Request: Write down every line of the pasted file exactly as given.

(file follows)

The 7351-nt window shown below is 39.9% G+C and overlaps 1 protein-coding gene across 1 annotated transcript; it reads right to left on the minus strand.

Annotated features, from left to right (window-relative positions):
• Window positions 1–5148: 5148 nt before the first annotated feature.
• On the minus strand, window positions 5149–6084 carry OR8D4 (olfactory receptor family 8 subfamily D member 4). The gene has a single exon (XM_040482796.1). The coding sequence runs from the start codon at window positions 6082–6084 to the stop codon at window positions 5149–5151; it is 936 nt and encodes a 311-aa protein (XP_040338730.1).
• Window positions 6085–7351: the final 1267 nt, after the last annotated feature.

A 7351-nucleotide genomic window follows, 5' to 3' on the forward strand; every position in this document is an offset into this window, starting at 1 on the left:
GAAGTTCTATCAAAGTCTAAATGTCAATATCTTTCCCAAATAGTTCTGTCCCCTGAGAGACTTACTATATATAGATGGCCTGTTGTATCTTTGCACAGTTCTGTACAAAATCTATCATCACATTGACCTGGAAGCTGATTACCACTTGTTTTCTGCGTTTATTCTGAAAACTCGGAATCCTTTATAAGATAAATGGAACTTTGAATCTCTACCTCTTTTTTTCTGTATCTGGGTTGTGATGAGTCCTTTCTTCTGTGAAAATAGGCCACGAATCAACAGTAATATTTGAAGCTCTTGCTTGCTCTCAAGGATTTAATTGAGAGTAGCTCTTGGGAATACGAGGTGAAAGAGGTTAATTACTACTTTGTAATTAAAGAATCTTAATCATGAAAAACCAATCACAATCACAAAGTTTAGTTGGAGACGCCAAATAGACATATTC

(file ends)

The 7351-nt window shown below is 39.9% G+C and overlaps 1 protein-coding gene across 1 annotated transcript; it reads right to left on the minus strand.

Annotated features, from left to right (window-relative positions):
• Window positions 1–5148: 5148 nt before the first annotated feature.
• On the minus strand, window positions 5149–6084 carry OR8D4 (olfactory receptor family 8 subfamily D member 4). The gene has a single exon (XM_040482796.1). The coding sequence runs from the start codon at window positions 6082–6084 to the stop codon at window positions 5149–5151; it is 936 nt and encodes a 311-aa protein (XP_040338730.1).
• Window positions 6085–7351: the final 1267 nt, after the last annotated feature.

A 7351-nucleotide genomic window follows, 5' to 3' on the forward strand; every position in this document is an offset into this window, starting at 1 on the left:
GAAGTTCTATCAAAGTCTAAATGTCAATATCTTTCCCAAATAGTTCTGTCCCCTGAGAGACTTACTATATATAGATGGCCTGTTGTATCTTTGCACAGTTCTGTACAAAATCTATCATCACATTGACCTGGAAGCTGATTACCACTTGTTTTCTGCGTTTATTCTGAAAACTCGGAATCCTTTATAAGATAAATGGAACTTTGAATCTCTACCTCTTTTTTTCTGTATCTGGGTTGTGATGAGTCCTTTCTTCTGTGAAAATAGGCCACGAATCAACAGTAATATTTGAAGCTCTTGCTTGCTCTCAAGGATTTAATTGAGAGTAGCTCTTGGGAATACGAGGTGAAAGAGGTTAATTACTACTTTGTAATTAAAGAATCTTAATCATGAAAAACCAATCACAATCACAAAGTTTAGTTGGAGACGCCAAATAGACATATTC